Central Asian International Glaciological Center opens in Almaty to help measure Tien Shan glaciers
The Central Asian International Glaciological Center is being established in Almaty on the basis of the Kazakh Institute of Geography and Water Security. It will begin its work by the end of the year and will study the alarming melting of glaciers in the Northern Tien Shan. Scientists predict that they might completely disappear by the end of this century.
The Tuiyksu glacier is the most suitable and accessible site for study in the Ile Alatau ridge due to its proximity to Almaty. This is where the glaciological station of the Kazakh Institute of Geography and Water Security operates. For many years, Tuiyksu glacier has been under control of the World Glacier Monitoring Service (WGMS), headquartered in Switzerland. In particular, the Northern Tien Shan’s largest mountain glacier is an indicator of global climate change in Central Asia. Domestic experts regularly send tracking data to their Swiss counterparts.
“Glaciers are the most sensitive indicators of climate change. They respond to change instantaneously. If the glaciers are retreating, this means there is actually some warming going on. Ice melts when the air temperature rises. To date, the degradation of glaciation is evident. In recent years, since the beginning of the twenty-first century, the pace has increased significantly. Glaciers have begun to retreat faster than before the 1970s,” said Nikolay Kasatkin, Research Fellow at the Institute of Geography and Water Security.
Scientists, by the way, measure the melting of glaciers every 10 days. To do this, they have to climb from the station to the ice field on foot. This journey takes a total of one and a half to two hours. The Tuiyksu glacier has a so-called field of slats. The height of the installed slats can be used to determine how quickly the ice melts. Kasatkin said that there are currently only 102 slats left on the glacier, which is much less than before. This is because the area of the ice tongue is shrinking. In addition, five small control boreholes are drilled to determine its density.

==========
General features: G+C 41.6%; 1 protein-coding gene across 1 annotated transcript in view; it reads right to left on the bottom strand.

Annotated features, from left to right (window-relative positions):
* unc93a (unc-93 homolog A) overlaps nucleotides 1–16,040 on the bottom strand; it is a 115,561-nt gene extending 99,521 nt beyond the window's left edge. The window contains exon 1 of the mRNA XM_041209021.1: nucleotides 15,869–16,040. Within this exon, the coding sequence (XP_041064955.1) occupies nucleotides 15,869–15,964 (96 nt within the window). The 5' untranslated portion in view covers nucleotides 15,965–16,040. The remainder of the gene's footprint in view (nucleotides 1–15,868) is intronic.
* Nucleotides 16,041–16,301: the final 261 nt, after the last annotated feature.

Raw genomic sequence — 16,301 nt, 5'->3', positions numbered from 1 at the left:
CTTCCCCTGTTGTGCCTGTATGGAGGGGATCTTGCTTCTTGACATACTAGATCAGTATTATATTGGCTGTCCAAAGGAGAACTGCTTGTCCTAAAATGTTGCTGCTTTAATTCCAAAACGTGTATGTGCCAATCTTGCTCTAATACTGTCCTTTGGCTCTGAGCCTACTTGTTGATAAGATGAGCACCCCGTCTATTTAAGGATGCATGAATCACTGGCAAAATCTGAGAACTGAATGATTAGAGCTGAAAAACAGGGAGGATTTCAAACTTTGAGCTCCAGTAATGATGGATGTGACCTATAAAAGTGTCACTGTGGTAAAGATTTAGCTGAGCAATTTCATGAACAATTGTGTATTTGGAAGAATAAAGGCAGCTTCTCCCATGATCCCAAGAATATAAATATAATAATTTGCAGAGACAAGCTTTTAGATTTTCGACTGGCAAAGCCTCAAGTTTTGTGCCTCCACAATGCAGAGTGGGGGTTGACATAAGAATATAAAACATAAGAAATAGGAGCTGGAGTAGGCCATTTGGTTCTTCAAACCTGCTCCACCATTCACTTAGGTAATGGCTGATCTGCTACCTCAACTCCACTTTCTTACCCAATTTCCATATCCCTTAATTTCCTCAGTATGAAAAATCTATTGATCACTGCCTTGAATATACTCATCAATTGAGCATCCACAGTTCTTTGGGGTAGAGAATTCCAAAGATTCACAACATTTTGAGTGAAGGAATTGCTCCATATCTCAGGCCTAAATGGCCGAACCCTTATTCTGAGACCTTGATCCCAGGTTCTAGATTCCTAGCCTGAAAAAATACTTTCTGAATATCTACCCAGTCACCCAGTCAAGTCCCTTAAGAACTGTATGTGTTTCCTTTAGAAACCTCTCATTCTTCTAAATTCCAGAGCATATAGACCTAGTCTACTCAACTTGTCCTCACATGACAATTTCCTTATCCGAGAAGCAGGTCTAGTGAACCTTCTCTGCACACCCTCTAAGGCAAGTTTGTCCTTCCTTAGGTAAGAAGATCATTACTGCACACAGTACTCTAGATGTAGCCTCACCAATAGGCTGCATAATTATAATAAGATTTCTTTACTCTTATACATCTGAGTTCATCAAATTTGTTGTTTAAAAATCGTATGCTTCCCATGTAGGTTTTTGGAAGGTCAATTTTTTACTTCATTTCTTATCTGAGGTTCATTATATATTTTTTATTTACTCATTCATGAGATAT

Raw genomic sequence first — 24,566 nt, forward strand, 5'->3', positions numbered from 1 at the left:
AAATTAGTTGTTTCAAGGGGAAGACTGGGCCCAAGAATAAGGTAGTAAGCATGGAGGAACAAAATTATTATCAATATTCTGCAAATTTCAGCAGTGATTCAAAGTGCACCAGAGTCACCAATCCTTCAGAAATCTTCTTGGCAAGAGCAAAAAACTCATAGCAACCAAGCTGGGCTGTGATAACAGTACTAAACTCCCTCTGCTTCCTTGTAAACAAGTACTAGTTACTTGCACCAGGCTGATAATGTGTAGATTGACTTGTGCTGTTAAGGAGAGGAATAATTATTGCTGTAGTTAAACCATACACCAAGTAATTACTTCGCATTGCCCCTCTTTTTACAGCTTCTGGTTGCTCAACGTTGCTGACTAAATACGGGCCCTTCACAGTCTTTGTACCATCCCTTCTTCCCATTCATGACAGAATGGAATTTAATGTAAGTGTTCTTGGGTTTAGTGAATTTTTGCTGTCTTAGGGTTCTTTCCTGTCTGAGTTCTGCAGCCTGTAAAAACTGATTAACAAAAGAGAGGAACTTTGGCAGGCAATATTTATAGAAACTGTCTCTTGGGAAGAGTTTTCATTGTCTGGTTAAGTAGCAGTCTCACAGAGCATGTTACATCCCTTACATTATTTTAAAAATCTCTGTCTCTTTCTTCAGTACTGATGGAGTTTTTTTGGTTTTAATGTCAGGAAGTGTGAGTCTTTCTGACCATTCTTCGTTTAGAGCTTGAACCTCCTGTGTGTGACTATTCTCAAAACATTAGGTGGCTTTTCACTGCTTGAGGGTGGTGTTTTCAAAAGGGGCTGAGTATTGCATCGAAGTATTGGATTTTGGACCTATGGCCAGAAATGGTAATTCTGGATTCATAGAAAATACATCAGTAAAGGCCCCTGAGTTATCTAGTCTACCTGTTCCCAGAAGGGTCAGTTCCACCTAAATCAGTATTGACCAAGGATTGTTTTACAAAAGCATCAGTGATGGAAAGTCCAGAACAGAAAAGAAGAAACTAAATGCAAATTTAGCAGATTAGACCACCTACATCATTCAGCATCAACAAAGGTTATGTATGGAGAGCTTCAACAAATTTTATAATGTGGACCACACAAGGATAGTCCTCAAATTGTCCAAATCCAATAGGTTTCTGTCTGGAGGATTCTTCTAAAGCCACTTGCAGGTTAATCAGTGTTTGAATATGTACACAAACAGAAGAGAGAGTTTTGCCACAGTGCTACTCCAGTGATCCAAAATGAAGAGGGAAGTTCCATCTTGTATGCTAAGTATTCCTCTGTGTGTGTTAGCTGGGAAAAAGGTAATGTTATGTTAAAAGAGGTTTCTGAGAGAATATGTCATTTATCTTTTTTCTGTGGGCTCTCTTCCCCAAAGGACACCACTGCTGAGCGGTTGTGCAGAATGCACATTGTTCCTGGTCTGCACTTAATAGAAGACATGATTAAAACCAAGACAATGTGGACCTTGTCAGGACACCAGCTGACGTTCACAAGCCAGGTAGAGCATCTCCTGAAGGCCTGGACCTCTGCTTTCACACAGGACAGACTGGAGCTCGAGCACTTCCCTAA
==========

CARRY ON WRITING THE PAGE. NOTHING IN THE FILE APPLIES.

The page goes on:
“All observations are carried out here every 10 days from the end of March or the beginning of April and up to the end of September or mid-October, when the average daily air temperatures go below zero. The glacier goes under snow until next year. During this whole warm period, we go and measure the height of the slats above the ice every 10 days. It allows us to see how much ice has melted over these 10 days. Then, on the basis of all these measurements, maps are made, the area and volume are calculated, and everything is converted into a water equivalent. Thus, we know how much water the glacier lost,” Kasatkin said.
He stressed that the area of the Tuiyksu glacier is now shrinking rapidly. Given also the fact that this year was distinguished by a small amount of precipitation and the winter balance was almost half the average norm.
“Not everything is as bad as it might seem at first glance. In addition to the open ice, there is the so-called hidden ice under the rock layer. Unfortunately, at this stage of technological development, we cannot reliably estimate the amount of the ice that lies in these moraines. I hope that someday we will do it,” Kasatkin said.
Experts hope that the opening of the Central Asian International Glaciological Center will open up new possibilities for a comprehensive study of the glaciers of the Northern Tien Shan.